Jefferson did not agree with Baptists because of the content of faith but because he too held to a religion that was not accepted by the established church. Jefferson was, by his own confession in a private letter, a Unitarian. Thus he often used language that sounds very Christian, held to the same morals and principles as Christians but he was not a Christian. He also had a particular dislike for Calvinists. You will see in the following letter that Jefferson held a high view of Jesus but did not believe that He is as part of the Triune Godhead nor as our sacrifice for sins. This letter is from the book, In God We Trust, by Norman Cousins
Dr. Benjamin Waterhouse was a substantial and energetic professor of medicine at Harvard who introduced the Jenner method of vaccination against smallpox in the United States. Jefferson saw the value of the vaccination and gave Dr. Waterhouse his full backing. The entire household at Monticello, for example, received inoculations. In addition to his campaign against smallpox, Dr. Waterhouse warred against wine and tobacco. It was in connection with these strictures, and also Dr. Waterhouse’s comments on religion, that Thomas Jefferson wrote the following letter.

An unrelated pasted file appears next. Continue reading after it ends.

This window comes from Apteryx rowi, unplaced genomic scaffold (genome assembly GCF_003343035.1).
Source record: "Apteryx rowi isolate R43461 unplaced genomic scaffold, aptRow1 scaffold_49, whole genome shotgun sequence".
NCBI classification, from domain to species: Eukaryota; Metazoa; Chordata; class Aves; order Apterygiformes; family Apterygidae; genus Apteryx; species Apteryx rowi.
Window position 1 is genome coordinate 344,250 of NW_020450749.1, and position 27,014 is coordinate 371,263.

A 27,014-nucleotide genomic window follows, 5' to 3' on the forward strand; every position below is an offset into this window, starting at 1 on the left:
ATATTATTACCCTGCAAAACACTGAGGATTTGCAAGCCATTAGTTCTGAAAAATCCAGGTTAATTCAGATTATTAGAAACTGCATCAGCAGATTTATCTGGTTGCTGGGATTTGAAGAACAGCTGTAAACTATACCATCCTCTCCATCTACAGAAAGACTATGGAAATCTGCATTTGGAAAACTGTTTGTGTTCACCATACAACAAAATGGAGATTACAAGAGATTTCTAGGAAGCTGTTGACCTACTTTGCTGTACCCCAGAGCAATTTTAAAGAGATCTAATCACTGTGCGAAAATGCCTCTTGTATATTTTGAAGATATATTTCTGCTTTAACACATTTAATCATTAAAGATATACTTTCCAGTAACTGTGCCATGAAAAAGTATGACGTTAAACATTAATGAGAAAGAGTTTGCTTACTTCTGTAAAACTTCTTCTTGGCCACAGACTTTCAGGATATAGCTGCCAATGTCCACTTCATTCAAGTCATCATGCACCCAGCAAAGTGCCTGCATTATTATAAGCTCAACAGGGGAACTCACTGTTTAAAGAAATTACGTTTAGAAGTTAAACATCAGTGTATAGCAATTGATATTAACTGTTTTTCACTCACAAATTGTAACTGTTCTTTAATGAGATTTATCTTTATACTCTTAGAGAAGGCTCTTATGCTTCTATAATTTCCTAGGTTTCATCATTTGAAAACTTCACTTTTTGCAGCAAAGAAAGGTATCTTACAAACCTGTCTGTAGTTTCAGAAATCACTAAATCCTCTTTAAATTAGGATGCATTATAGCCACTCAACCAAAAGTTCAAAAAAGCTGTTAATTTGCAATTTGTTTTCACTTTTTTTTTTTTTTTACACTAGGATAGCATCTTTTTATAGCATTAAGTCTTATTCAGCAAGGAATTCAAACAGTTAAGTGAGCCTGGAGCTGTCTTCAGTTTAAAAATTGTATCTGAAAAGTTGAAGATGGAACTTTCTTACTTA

LETTER TO BENJAMIN WATERHOUSE, JUNE 26, l822
I have received and read with thankfulness and pleasure your denunciation of the abuses of tobacco and wine. Yet, however sound in its principles, I expect it will be but a sermon to the wind. You will find it as difficult to inculcate these sanative precepts on the sensualities of the present day, as to convince an Athanasian that there is but one God. I wish success to both attempts, and am happy to learn from you that the latter, at least, is making progress, and the more rapidly in proportion as our Platonizing Christians make more stir and noise about it. The doctrines of Jesus are simple, and tend all to the happiness of man.